Thursday, December 4, 2014

Now What?

So, Ferguson.

I'm sure I don't need to tell you what happened there. Or rather, didn't happen. A grand jury didn't charge a man who shot down a teen. 

Though I think it's misleading to call it a lack of action or something that didn't happen. It was a choice that people made, a clear choice not to pursue justice. 

I don't often write about these things. I am made uncomfortable by the reactions afterwards, the cultural quagmire I have to sift through in my Facebook feed, the racism, the self-righteousness, and the confusion as to what is supposed to be my reaction. I am made uncomfortable by writing about my own emotions and reactions to these kinds of events.

I don't know what the right reaction is. I don't know what is acceptable for me to express or admit. Today I saw several posts on Facebook. One status: "If you are white and you are not angry about Ferguson, you are the problem."

I had an ex who constantly criticized me for not being open with my emotions and sharing my feelings. True, I'm not the most touchy-feely of people. But it's more difficult to be "open" with my emotions when I have trouble identifying what those emotions are. And here, I'm trying to identify what this is. I don't really have any deep emotions to share in this post because mainly I just feel blank.

Blank, or empty, because "dead inside" is a little too melodramatic. But there is some kind of numbness or deadness to this. Blank; that's a good word. Compartmentalization? Maybe.

I understand on an objective, intellectual level that this is not the correct, good way to feel about Ferguson. I ought not to feel blank or numb because that leads to cynicism, and cynicism doesn't enable change; it impedes it.

I don't think feeling blank necessarily has to lead to acceptance of "the way things are." It doesn't have to be this way. I'll keep following and signing my petitions and voting and doing the things that I do. I still want change in race relations in this country and I believe that that is possible and I can do my bit to help that happen.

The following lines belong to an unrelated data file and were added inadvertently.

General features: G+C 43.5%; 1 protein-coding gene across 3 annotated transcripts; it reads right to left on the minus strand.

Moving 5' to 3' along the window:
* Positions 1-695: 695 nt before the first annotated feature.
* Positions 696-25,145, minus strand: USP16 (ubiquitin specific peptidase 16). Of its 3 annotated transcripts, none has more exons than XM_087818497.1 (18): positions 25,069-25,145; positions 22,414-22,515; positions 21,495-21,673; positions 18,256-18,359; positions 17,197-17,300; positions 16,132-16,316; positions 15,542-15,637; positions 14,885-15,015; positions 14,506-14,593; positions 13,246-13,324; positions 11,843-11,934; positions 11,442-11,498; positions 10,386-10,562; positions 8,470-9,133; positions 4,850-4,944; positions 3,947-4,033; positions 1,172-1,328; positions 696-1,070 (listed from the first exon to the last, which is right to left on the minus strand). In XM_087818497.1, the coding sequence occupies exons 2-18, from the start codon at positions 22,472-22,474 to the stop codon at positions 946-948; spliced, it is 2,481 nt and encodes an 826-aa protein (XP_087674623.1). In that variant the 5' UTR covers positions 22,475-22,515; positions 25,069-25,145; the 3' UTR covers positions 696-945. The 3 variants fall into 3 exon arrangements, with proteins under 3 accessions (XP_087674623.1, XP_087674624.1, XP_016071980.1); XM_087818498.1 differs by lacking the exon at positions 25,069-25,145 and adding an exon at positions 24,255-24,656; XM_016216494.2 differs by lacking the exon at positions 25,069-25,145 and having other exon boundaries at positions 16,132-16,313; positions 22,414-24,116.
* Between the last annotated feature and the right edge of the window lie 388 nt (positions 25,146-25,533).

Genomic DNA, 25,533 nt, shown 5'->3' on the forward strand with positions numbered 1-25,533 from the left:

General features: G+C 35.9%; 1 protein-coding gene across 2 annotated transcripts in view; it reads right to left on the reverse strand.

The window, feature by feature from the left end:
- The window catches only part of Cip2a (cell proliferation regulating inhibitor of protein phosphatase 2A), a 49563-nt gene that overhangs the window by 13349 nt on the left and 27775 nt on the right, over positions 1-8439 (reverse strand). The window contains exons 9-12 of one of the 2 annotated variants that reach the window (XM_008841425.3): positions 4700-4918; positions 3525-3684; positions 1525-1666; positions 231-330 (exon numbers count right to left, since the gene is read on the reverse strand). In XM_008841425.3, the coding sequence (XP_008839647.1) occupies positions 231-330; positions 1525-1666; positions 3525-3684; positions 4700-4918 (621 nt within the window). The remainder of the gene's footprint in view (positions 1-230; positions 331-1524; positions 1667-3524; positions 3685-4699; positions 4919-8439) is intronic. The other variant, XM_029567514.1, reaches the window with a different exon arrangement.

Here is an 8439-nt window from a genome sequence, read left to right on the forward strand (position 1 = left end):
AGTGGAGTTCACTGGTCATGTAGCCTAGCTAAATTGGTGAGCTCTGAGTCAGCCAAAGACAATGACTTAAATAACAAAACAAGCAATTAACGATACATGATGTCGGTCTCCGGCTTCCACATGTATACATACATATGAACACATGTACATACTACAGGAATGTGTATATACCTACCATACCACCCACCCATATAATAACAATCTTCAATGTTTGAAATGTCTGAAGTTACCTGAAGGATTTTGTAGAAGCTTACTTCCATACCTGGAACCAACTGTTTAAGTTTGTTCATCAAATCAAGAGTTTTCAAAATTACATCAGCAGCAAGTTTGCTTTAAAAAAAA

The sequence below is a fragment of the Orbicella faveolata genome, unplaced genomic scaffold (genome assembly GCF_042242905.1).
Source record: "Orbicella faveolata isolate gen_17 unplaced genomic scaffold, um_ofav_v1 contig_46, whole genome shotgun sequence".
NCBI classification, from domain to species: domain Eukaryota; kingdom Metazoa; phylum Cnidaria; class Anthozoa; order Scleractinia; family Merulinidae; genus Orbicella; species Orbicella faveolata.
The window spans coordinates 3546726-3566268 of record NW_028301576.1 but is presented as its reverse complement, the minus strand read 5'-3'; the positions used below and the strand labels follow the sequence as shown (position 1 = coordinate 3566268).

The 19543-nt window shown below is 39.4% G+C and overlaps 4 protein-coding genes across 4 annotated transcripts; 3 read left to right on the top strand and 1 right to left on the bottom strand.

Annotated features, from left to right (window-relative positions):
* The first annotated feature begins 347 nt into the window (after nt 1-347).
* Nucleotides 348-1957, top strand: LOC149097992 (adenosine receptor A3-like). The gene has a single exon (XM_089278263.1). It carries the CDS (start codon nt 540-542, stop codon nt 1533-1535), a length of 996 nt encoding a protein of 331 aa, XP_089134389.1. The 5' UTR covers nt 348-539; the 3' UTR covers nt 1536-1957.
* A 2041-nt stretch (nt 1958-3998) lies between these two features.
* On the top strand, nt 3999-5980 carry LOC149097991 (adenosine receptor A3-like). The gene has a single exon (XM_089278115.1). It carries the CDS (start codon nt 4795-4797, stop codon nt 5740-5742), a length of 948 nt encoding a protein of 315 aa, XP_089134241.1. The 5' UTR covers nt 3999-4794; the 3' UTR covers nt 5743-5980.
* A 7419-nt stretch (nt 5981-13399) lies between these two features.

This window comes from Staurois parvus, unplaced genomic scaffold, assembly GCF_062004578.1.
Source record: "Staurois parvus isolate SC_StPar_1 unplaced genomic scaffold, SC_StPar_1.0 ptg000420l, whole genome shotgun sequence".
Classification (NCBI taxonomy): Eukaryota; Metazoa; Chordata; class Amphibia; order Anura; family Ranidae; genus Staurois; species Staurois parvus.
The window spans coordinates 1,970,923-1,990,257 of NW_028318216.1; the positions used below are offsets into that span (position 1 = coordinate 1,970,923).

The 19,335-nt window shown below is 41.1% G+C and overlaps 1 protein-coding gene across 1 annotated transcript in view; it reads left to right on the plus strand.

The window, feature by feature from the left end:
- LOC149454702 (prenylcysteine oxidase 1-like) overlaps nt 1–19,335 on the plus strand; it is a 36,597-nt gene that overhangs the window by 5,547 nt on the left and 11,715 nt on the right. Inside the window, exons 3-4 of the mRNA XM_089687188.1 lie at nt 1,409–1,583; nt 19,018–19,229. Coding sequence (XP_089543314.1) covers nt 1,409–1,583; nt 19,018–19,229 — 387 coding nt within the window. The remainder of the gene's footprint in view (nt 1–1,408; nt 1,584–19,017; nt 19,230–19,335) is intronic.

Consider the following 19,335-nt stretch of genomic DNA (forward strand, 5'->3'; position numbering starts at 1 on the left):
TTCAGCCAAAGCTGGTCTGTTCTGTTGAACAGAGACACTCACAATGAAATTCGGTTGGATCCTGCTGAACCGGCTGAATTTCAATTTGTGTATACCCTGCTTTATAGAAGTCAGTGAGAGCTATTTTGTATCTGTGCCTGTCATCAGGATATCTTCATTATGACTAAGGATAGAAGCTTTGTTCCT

And do all that feeling sort of blank. Like when you try to run a program but it's too big so your computer just quits and gives you the blue screen of nope. Maybe there's just too much here for me to process.

Oh, look, it's another white person twisting Ferguson to be all about herself.

But it's kind of misleading to say that this isn't about me, isn't it? That this isn't about all of us, all of America? Because every time a white person denies that Ferguson has anything to do with them, they abdicate guilt and pretend their privilege doesn't exist, and that is wrong.

Anyway, I wrote this post because I couldn't get away from the need to express something about police brutality. I am tired of hearing about these "he-said-corpse-said" scenarios. Tired also of the talking heads on Fox News claiming that police brutality or people's reactions to it have nothing to do with race. Tired of how invested America seems to be in sweeping shit under the rug. 

Tired. Tired, tired, tired. Fed. Up.

2 comments:

  1. I think of it a bit like an ER technician. The stuff they see. Horrifying. They too, however, get numb to it, or at least far less affected by it over time. In a sense they have to be in order to do the job. They're very calling to heal and save lives requires them to not become too shocked by injuries and illness.

    I think that's sort of where lots of us in the country are about this Ferguson thing, as well as with the latest lack of indictment in New York. There is an element of being disgusted and upset, but it becomes so common, that we push it somewhere else. The sheer volume of this sort of nightmare makes it less likely to illicit feelings right away. An accumulative effect is more likely, as time passes from each of these events. Then it all adds up, and that perhaps can lead to change and action, just as the surgeon can eventually operate. But until then, it all is just so much negative stimulus that many of us just don't feel it right away anymore.

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    1. Not that it doesn't impact me (I didn't word this post very well) but I already don't seem to respond emotionally in the same ways as do other people. And getting angry is not how I function best. I can't work at my best when angry. For me to make some kind of difference, I need to be at my best and for me that means keeping my cool. So maybe some of my reaction is actually conscious. Dunno. Anyway.

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